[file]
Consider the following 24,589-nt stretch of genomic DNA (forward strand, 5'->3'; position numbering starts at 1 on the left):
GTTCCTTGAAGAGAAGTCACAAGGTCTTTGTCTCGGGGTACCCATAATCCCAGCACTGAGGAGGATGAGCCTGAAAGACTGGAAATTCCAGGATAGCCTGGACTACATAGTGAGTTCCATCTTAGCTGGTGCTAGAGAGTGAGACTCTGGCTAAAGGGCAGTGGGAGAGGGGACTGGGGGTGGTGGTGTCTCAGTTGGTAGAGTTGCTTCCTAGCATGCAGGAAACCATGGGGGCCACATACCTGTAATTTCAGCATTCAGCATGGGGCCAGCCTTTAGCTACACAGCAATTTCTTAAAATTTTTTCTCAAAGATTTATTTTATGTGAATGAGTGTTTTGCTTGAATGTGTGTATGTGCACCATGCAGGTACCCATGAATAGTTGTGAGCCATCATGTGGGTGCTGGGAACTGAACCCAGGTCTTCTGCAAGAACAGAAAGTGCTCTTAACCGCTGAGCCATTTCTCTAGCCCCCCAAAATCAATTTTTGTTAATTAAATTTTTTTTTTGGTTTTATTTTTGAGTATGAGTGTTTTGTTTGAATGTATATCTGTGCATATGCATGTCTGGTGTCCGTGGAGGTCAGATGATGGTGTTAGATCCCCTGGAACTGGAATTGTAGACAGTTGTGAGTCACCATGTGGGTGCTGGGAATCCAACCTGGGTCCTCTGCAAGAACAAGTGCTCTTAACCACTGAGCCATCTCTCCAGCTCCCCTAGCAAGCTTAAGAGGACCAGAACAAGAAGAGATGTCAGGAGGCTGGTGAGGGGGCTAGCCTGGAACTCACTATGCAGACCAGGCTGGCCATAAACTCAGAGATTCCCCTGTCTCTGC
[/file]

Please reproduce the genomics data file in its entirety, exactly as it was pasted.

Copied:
Consider the following 24,589-nt stretch of genomic DNA (forward strand, 5'->3'; position numbering starts at 1 on the left):
GTTCCTTGAAGAGAAGTCACAAGGTCTTTGTCTCGGGGTACCCATAATCCCAGCACTGAGGAGGATGAGCCTGAAAGACTGGAAATTCCAGGATAGCCTGGACTACATAGTGAGTTCCATCTTAGCTGGTGCTAGAGAGTGAGACTCTGGCTAAAGGGCAGTGGGAGAGGGGACTGGGGGTGGTGGTGTCTCAGTTGGTAGAGTTGCTTCCTAGCATGCAGGAAACCATGGGGGCCACATACCTGTAATTTCAGCATTCAGCATGGGGCCAGCCTTTAGCTACACAGCAATTTCTTAAAATTTTTTCTCAAAGATTTATTTTATGTGAATGAGTGTTTTGCTTGAATGTGTGTATGTGCACCATGCAGGTACCCATGAATAGTTGTGAGCCATCATGTGGGTGCTGGGAACTGAACCCAGGTCTTCTGCAAGAACAGAAAGTGCTCTTAACCGCTGAGCCATTTCTCTAGCCCCCCAAAATCAATTTTTGTTAATTAAATTTTTTTTTTGGTTTTATTTTTGAGTATGAGTGTTTTGTTTGAATGTATATCTGTGCATATGCATGTCTGGTGTCCGTGGAGGTCAGATGATGGTGTTAGATCCCCTGGAACTGGAATTGTAGACAGTTGTGAGTCACCATGTGGGTGCTGGGAATCCAACCTGGGTCCTCTGCAAGAACAAGTGCTCTTAACCACTGAGCCATCTCTCCAGCTCCCCTAGCAAGCTTAAGAGGACCAGAACAAGAAGAGATGTCAGGAGGCTGGTGAGGGGGCTAGCCTGGAACTCACTATGCAGACCAGGCTGGCCATAAACTCAGAGATTCCCCTGTCTCTGC